It’s been an awkward few days for America’s most powerful books ranking. On Aug. 24, the New York Times issued a rare correction to one of its bestseller lists, after a strange and still unexplained series of events that fall somewhere between scam and gaffe.
Last week, authors and booksellers in the young adult books community began tweeting about paranormal romance novel Handbook for Mortals by debut author Lani Sarem, which had appeared with little fanfare at the top of the Times’ list for bestselling hardcover books for young adults. Sarem, people on social media claimed, had gamed the Times’ ranking by buying her own book. Publisher GeekNation, the entertainment site that launched a book imprint with this title, has yet to respond to a request for comment from Quartz.
Social media justice was swift and brutal: Sarem’s book was dropped from the New York Times’ list, and now she’s facing an arguably worse problem. On Amazon, people are giving her one-star reviews, citing the rumors about her alleged gaming of the list: “Try harder if you want to pay your way to the NYT list,” says one. Another says, “If you need to buy your way on to the NYT, you don’t even deserve a one-star review.” One simply says, “You know why.”
The Las Vegas, Nevada-based actor and band manager describes her debut novel as urban fantasy and a paranormal romance. Sarem first wrote Handbook for Mortals, about a woman who joins a magic show, as a script and was urged by a publisher to turn it into a book series, ahead of making a movie. She plans to self-produce a film with actor Thomas Ian Nicholas, who played Kevin in the American Pie teen sex movies.
It’s difficult to say whether Sarem gamed the bestseller ranking system. In interviews with Quartz, she portrays herself as a bullied newcomer and insists she behaved as any other author would. But this skirmish over the Times’ list reveals how little we know about book sales; how flawed the book rankings are; how opaque the Times’ list is; how a book without genuine national interest can top one of the most widely known bestseller lists; and how, with enough insider information, the entire system could indeed be gamed.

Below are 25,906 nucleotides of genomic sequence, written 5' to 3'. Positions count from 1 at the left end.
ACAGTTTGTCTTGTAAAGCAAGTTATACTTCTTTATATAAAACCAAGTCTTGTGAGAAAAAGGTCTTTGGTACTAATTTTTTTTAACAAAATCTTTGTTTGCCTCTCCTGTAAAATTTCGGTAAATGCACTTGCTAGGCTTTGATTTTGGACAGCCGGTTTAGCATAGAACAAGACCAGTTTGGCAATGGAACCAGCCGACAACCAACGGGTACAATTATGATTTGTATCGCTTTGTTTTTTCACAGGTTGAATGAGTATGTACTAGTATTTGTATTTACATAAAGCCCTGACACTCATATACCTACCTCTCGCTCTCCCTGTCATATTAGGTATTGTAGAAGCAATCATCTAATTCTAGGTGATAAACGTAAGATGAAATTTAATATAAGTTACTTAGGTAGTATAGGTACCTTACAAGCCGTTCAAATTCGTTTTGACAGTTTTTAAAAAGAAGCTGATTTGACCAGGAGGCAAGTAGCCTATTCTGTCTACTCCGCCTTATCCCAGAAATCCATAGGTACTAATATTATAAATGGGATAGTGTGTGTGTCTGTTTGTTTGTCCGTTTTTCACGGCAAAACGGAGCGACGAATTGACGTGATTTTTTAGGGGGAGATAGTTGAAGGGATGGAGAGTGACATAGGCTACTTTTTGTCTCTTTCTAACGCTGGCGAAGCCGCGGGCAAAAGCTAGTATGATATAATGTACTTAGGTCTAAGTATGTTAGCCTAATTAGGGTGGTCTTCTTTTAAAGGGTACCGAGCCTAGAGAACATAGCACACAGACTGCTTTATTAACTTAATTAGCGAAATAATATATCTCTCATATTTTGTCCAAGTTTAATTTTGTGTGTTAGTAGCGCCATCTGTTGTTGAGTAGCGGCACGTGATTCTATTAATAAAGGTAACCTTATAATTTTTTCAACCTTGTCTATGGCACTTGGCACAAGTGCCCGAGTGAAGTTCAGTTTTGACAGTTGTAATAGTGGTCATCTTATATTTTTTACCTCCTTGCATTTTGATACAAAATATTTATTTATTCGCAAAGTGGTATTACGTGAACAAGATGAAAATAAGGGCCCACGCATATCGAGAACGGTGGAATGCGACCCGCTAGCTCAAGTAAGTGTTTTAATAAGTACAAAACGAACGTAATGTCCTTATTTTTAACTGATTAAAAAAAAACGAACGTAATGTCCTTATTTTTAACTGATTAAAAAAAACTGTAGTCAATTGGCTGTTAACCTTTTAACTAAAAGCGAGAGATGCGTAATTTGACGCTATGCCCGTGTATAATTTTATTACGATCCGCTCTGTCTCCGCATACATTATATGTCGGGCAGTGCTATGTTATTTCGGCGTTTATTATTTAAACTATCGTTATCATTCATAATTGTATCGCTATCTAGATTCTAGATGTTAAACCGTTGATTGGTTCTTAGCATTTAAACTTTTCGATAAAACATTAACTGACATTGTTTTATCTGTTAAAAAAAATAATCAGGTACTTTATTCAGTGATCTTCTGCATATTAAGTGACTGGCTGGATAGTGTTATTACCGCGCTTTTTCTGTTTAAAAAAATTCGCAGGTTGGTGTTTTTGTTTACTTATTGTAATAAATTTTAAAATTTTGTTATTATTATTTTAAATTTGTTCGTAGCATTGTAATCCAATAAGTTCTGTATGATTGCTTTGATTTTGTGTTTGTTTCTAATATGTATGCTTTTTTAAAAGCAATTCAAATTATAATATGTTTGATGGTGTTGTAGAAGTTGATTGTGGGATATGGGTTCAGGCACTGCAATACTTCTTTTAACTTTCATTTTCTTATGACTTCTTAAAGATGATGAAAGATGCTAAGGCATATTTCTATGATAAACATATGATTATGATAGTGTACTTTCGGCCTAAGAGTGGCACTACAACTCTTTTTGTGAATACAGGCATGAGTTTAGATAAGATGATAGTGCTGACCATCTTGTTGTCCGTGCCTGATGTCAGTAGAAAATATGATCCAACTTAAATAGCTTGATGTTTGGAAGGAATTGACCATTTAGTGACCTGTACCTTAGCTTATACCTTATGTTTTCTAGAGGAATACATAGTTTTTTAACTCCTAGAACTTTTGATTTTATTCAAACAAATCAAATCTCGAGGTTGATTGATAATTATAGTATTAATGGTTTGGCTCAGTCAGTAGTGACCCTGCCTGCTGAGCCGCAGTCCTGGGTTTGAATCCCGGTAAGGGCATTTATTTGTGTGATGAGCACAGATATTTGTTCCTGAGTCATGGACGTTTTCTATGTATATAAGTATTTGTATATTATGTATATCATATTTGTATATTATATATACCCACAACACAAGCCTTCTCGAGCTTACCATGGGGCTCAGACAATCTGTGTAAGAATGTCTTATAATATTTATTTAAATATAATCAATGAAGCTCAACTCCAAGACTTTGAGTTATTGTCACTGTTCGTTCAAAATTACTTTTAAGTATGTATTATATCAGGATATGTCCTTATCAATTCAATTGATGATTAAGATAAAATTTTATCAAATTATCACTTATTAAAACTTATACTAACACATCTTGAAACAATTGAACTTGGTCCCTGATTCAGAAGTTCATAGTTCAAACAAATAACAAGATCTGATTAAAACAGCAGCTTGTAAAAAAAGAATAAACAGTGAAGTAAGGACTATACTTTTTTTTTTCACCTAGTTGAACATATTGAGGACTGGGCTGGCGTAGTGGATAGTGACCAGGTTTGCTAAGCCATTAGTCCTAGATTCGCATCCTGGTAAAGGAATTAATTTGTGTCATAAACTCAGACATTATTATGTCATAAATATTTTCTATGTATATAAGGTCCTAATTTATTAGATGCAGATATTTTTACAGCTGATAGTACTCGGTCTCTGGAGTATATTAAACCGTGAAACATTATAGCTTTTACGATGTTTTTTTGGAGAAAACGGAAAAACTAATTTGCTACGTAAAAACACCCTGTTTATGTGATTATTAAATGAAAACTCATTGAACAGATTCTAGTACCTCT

How the game began
Phil Stamper, a New York-based author of YA fiction, set things off on Aug. 24 with a tweet expressing skepticism that an unknown book out of stock on Amazon deserved its place as the Times’ bestselling YA book. Booksellers started contacting Stamper, he says, reporting strangely placed orders for Handbook for Mortals that didn’t seem to stem from genuine interest. The amateur sleuthing reached the New York Times by the end of the day, which, following its own investigation, removed Sarem’s book from its list.
“Prompted by expressions of concern about the ranking of ‘Handbook for Mortals,’ editors had to investigate the issue after the initial ranking was published,” the Times said in an email to Quartz. “They then decided that the sales simply did not meet our criteria for inclusion.” The newspaper provided no further details.
The Times’ list is not a complete ranking of all US books and their sales; rather, the paper compiles its list manually based on what certain bookstores report across the country. The stores, which are kept confidential, use an online portal to report sales numbers on individual books directly to the Times. The Times does not say how it “statistically weighs” sales to “represent and accurately reflect all outlets proportionally nationwide.” Exactly how many book sales are required to make it on the list can vary from week to week.
People try to buy their own books to make it look like they are bestsellers all the time and even pay huge sums to third-party firms to do the work for them. The Times knows this and is usually good at catching self-orders. If the Times knows that a book’s sales include bulk orders, but decides to list the book in the ranking anyway, it adds a †, to show readers they should be wary of the bestseller status. Sarem’s book was ranked number one in YA without a †, which suggested that fans bought up copies individually.